California, a global climate leader

From Nov. 30-Dec. 11, leaders from more than 190 nations are gathering in Paris for the 2015 United Nations Conference on Climate Change, or COP21. The conference aims to achieve a binding international agreement to slow the pace of climate change. If we as a global community take bold and meaningful action in Paris, we can change course and leave our heirs a better world. Monterey Bay Aquarium is working to raise public awareness about the serious ways our carbon emissions affect ocean health, including ocean acidification, warming sea waters and other impacts on marine life. Today, our guest blogger is California Secretary for Natural Resources John Laird.


I’ve spent the better part of my life observing the sea and advocating for its protection. In recent years, a link has become clear between our human footprint on the environment, unusual weather patterns and ecological shifts due to global climate.

Just a few weeks ago, the California Department of Fish and Wildlife delayed the opening of the commercial Dungeness crab season due to high levels of domoic acid, which stem from a large and persistent harmful algal bloom.

Continue reading California, a global climate leader

Change of Heart: How carbon emissions imperil the ocean

From Nov. 30-Dec. 11, leaders from more than 190 nations will gather in Paris for the 2015 United Nations Conference on Climate Change, or COP21. The conference aims to achieve a binding international agreement to slow the pace of climate change. If we as a global community take bold and meaningful action in Paris, we can change course and leave our heirs a better world. In advance of COP21, Monterey Bay Aquarium is working to raise public awareness about the serious ways our carbon emissions affect ocean health, including ocean acidification, warming sea waters and other impacts on marine life. Today’s post comes from our award-winning Climate Interpreter, Sarah-Mae Nelson.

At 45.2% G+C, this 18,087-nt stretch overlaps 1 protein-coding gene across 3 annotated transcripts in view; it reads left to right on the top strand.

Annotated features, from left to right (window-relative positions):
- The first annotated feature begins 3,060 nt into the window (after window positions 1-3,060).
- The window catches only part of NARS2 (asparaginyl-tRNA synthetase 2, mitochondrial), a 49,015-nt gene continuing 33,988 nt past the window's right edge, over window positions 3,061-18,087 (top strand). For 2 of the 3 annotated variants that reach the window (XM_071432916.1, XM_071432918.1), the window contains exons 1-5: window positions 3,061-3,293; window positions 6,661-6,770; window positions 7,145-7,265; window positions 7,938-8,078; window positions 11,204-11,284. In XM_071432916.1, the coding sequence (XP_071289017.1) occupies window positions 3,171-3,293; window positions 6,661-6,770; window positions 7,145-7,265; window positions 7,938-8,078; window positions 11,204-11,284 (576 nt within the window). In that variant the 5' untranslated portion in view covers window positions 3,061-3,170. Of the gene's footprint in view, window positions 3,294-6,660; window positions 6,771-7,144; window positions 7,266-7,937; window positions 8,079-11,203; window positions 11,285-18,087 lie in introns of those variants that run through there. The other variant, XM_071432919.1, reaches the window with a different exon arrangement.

A wonderful part of working for the Aquarium is experiencing the life of Monterey Bay. Every time I leave my desk to watch birds, otters, dolphins and whales from our back deck, I’m freshly inspired to conserve the ocean.

Sarah Mae Nelson
Sarah-Mae Nelson

At this moment in history, I’m inspired to protect the ocean from the biggest threat it has ever faced. That threat is rampant carbon dioxide.

 

Continue reading Change of Heart: How carbon emissions imperil the ocean

COP21 Conference in Paris: Changing course on climate change

From Nov. 30-Dec. 11, leaders from more than 190 nations will gather in Paris for the 2015 United Nations Conference on Climate Change, or COP21. The conference aims to achieve a binding international agreement to slow the pace of climate change. If we as a global community take bold and meaningful action in Paris, we can change course and leave our heirs a better world. In advance of COP21, Monterey Bay Aquarium is working to raise public awareness about the serious ways our carbon emissions affect ocean health, including ocean acidification, warming sea waters and other impacts on marine life. Today’s post looks at what COP21 is all about, and why we should care.


 

We can each do our part to slow the pace of climate change. We can bike or carpool instead of driving alone; replace incandescent light bulbs with LEDs; pull on a sweater instead of cranking up the heat.

Those efforts add up. But humanity needs more than individual actions to tackle global climate change – the greatest environmental challenge of our lifetimes. The international community must take bold and immediate action to change course.

That opportunity comes in just three weeks, when leaders from more than 190 nations will gather in Paris for the 2015 United Nations Conference on Climate Change, or COP21.

Continue reading COP21 Conference in Paris: Changing course on climate change